Twenty years ago, a book came onto the sci-fi scene, a novel by a new writer called Jeff Noon. That book was Vurt, a hallucinogenic trip into a surreal near future in the North of England. The location alone was enough to catch my eye, and Vurt looked like the kind of bizarre sci-fi I like, so I took a chance and bought it. Vurt's a brilliant book - great story, great characters - one of my few re-reads over the years, but most of all it's superbly written. It may not be to everyone's taste, as it can be disturbing in places, but I'd recommend it to everyone who likes a daring, intelligent read.
All, of course, thanks to Mr Noon. His writing grabs us from the first line, plunging us deep into his creation. Not only does his prose make us see, it makes us taste and smell too, a treat for all the reader's senses and we're submerged into a rich and vibrant world. We're allowed to come up for air, but only when we need it; the world isn't revealed to us in page-length infodumps, but slowly through the eyes of the narrator, making the reader think and wonder, continue through the pages in the quest to know more.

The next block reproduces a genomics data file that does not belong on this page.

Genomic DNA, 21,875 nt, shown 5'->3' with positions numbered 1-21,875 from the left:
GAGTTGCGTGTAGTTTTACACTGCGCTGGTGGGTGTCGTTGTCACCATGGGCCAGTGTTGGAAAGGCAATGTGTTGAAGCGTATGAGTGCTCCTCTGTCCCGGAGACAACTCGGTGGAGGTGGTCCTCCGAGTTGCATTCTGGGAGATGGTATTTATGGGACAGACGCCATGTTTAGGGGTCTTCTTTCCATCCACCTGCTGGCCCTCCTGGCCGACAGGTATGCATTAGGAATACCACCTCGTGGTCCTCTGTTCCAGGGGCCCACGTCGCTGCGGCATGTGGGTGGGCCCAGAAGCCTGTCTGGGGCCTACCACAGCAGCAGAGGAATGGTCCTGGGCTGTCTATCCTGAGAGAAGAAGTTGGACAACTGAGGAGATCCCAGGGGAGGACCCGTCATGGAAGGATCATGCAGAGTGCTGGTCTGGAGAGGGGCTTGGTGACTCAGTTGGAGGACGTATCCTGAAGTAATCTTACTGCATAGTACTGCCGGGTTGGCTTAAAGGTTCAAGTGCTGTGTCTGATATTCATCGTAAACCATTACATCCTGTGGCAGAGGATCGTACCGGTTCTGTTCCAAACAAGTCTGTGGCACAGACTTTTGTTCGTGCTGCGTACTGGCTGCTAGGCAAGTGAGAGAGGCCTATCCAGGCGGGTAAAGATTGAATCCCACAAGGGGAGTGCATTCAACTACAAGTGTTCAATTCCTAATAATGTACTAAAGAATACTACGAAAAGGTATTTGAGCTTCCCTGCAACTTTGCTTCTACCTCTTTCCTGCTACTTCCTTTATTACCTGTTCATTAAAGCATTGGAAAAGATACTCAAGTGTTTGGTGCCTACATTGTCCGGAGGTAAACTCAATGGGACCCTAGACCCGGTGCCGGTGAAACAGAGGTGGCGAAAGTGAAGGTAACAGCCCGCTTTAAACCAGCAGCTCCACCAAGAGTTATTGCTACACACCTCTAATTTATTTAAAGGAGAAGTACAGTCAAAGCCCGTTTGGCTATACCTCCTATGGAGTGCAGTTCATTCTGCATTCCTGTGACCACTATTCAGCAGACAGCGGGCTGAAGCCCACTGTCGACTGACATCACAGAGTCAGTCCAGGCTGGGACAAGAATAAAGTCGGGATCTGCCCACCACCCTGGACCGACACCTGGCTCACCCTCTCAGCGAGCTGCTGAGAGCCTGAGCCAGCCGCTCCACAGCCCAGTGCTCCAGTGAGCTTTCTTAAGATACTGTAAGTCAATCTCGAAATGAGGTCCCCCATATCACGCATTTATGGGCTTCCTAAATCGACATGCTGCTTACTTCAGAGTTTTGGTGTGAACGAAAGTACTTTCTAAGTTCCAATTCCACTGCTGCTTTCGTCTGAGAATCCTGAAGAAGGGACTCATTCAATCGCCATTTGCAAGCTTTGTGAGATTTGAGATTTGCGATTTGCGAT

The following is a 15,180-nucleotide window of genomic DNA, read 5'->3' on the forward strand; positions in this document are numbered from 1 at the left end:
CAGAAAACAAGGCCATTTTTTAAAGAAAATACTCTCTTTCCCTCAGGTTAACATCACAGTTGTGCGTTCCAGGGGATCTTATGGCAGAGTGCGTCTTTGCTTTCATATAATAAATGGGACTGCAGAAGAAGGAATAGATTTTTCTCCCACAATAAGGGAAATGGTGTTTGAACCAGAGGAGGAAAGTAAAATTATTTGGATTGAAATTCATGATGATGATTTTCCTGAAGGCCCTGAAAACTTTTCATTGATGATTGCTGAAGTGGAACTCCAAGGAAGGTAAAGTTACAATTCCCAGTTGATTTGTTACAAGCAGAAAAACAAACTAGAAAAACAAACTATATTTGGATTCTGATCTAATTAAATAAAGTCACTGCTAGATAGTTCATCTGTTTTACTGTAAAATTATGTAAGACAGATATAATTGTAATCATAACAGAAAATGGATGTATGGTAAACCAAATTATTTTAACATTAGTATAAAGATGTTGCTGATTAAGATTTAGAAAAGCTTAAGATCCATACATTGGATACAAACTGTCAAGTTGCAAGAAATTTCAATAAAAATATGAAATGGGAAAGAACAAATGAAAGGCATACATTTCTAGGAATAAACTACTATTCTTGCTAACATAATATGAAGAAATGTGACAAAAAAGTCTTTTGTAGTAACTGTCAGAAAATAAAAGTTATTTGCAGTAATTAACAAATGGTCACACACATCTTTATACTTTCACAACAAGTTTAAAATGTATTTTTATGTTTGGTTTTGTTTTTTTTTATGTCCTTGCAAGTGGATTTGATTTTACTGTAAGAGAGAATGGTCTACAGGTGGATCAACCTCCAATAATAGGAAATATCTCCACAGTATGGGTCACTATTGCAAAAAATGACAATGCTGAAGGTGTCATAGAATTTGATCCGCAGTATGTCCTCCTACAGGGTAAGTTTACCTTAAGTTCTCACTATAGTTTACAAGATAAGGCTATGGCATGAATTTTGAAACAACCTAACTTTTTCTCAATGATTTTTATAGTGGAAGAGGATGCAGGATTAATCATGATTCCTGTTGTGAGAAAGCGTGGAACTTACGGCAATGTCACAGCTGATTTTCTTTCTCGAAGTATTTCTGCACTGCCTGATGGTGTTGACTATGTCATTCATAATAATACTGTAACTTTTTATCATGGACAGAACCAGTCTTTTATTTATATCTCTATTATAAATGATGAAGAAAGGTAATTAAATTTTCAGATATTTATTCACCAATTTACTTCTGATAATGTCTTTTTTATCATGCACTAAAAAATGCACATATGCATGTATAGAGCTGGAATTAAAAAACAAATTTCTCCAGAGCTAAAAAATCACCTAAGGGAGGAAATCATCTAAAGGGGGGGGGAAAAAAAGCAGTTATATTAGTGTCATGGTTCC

Vurt's an astonishing debut, the perfect introduction to Noon's talent and imagination. His love of langauge is obvious - he plays with it constantly, massaging rather than manipulating - and this continues throught his other works. His tribute to Lewis Carroll, Automated Alice, is sublime, while Cobralingus may be too experimental for some but remains a deft treatise on the formation of both prose and poetry. He's a notable presence on Twitter, too - a format that feels designed especially for his talents in mind - using his tweets to tell tales. I once replied to a tweet of his, to get a quick response in turn that had me in awe.
Vurt's been re-released this year as a 20th Anniversary Edition. Noon's a novelist that deserves to be recognised alongside the likes of Philip K Dick and William Gibson, so let's hope it gets a whole new generation interested in his work. I've always felt he hasn't been given the recognition he deserves, that his debut is a forgotten classic of the genre. Noon's never been away, but it's good to have him back.